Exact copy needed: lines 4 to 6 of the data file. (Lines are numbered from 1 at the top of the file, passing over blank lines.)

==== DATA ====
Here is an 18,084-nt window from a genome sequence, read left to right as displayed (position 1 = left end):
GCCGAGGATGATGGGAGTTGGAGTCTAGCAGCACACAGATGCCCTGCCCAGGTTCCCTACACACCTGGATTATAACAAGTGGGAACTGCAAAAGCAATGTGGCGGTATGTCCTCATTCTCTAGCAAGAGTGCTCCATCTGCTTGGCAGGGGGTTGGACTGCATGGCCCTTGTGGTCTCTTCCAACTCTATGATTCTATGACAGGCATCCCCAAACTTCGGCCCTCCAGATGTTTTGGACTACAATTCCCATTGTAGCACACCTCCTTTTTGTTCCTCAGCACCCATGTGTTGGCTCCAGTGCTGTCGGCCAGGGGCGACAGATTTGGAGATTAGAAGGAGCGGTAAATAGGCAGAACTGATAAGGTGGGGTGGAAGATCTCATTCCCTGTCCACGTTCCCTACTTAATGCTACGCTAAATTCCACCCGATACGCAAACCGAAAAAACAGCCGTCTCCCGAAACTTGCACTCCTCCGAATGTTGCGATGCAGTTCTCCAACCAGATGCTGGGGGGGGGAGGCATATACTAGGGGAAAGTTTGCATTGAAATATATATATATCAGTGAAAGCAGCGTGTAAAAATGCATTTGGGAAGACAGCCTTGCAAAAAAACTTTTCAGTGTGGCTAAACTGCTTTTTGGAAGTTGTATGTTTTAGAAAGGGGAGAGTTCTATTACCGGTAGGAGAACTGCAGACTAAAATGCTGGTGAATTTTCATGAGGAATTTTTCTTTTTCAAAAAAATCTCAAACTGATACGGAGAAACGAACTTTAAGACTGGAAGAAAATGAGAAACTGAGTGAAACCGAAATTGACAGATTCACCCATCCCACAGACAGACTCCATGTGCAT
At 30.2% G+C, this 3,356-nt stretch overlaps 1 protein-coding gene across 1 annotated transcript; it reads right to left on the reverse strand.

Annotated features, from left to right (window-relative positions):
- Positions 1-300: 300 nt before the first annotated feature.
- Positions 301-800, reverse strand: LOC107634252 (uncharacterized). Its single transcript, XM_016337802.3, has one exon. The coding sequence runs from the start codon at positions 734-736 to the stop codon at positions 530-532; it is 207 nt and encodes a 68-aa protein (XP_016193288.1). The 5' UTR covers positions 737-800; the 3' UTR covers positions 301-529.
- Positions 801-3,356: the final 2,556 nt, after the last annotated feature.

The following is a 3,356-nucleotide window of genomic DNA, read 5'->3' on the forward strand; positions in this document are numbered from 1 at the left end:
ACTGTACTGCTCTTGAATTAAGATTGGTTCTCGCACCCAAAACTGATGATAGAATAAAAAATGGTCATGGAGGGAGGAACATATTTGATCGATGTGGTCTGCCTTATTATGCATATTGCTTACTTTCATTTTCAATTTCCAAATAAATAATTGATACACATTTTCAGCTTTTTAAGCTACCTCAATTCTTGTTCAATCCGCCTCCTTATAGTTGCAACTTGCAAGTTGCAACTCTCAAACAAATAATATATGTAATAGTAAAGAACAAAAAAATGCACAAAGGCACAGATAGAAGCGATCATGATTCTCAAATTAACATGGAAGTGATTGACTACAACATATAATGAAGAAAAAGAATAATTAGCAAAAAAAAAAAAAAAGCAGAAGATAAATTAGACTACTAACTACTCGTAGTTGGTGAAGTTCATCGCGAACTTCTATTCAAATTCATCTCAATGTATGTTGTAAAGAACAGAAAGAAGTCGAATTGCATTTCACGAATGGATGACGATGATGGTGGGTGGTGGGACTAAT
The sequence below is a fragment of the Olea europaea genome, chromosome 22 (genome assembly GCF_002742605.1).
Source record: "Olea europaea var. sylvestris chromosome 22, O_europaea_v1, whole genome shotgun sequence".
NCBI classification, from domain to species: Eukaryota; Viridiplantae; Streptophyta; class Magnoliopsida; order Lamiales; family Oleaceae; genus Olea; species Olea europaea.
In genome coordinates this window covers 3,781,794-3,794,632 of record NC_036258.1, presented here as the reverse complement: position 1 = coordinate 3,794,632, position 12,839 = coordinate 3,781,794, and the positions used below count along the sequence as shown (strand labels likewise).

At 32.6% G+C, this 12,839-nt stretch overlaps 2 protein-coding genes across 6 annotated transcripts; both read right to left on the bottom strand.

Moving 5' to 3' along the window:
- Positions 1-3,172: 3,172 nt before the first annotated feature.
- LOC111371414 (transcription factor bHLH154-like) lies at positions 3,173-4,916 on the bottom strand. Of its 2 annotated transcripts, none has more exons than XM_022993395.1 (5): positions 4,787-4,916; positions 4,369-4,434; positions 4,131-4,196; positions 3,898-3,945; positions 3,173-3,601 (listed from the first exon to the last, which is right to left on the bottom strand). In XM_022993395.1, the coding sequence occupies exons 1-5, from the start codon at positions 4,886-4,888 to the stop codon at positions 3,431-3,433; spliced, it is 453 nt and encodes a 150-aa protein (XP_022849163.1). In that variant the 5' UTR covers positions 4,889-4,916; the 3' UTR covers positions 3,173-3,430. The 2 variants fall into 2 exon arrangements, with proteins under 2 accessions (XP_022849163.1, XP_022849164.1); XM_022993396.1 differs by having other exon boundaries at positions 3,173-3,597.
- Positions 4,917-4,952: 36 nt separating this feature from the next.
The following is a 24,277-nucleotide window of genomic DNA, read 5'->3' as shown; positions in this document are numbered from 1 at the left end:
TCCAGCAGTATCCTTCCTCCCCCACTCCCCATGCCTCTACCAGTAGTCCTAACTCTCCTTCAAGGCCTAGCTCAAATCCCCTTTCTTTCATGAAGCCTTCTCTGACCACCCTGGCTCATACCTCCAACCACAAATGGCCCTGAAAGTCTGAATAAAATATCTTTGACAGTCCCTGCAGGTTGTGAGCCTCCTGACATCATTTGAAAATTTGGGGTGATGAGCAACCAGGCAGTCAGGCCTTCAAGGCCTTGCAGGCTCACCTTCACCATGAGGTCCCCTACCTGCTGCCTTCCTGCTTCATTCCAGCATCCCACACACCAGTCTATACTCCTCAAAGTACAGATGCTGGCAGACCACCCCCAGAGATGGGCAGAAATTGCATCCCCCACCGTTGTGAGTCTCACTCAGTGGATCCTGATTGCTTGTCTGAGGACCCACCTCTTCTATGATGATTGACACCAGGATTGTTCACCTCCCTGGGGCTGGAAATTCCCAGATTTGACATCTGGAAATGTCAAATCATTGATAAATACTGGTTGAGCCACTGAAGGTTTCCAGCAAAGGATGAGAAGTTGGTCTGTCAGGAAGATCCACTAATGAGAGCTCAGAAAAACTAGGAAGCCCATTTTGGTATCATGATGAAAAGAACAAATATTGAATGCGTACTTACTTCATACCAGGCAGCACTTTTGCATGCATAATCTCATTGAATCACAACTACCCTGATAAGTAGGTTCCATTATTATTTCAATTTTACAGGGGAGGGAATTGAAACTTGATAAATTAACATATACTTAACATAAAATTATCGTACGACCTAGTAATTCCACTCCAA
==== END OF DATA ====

Annotated features, from left to right (window-relative positions):
- Positions 1-300: 300 nt before the first annotated feature.
- Positions 301-800, reverse strand: LOC107634252 (uncharacterized). Its single transcript, XM_016337802.3, has one exon. The coding sequence runs from the start codon at positions 734-736 to the stop codon at positions 530-532; it is 207 nt and encodes a 68-aa protein (XP_016193288.1). The 5' UTR covers positions 737-800; the 3' UTR covers positions 301-529.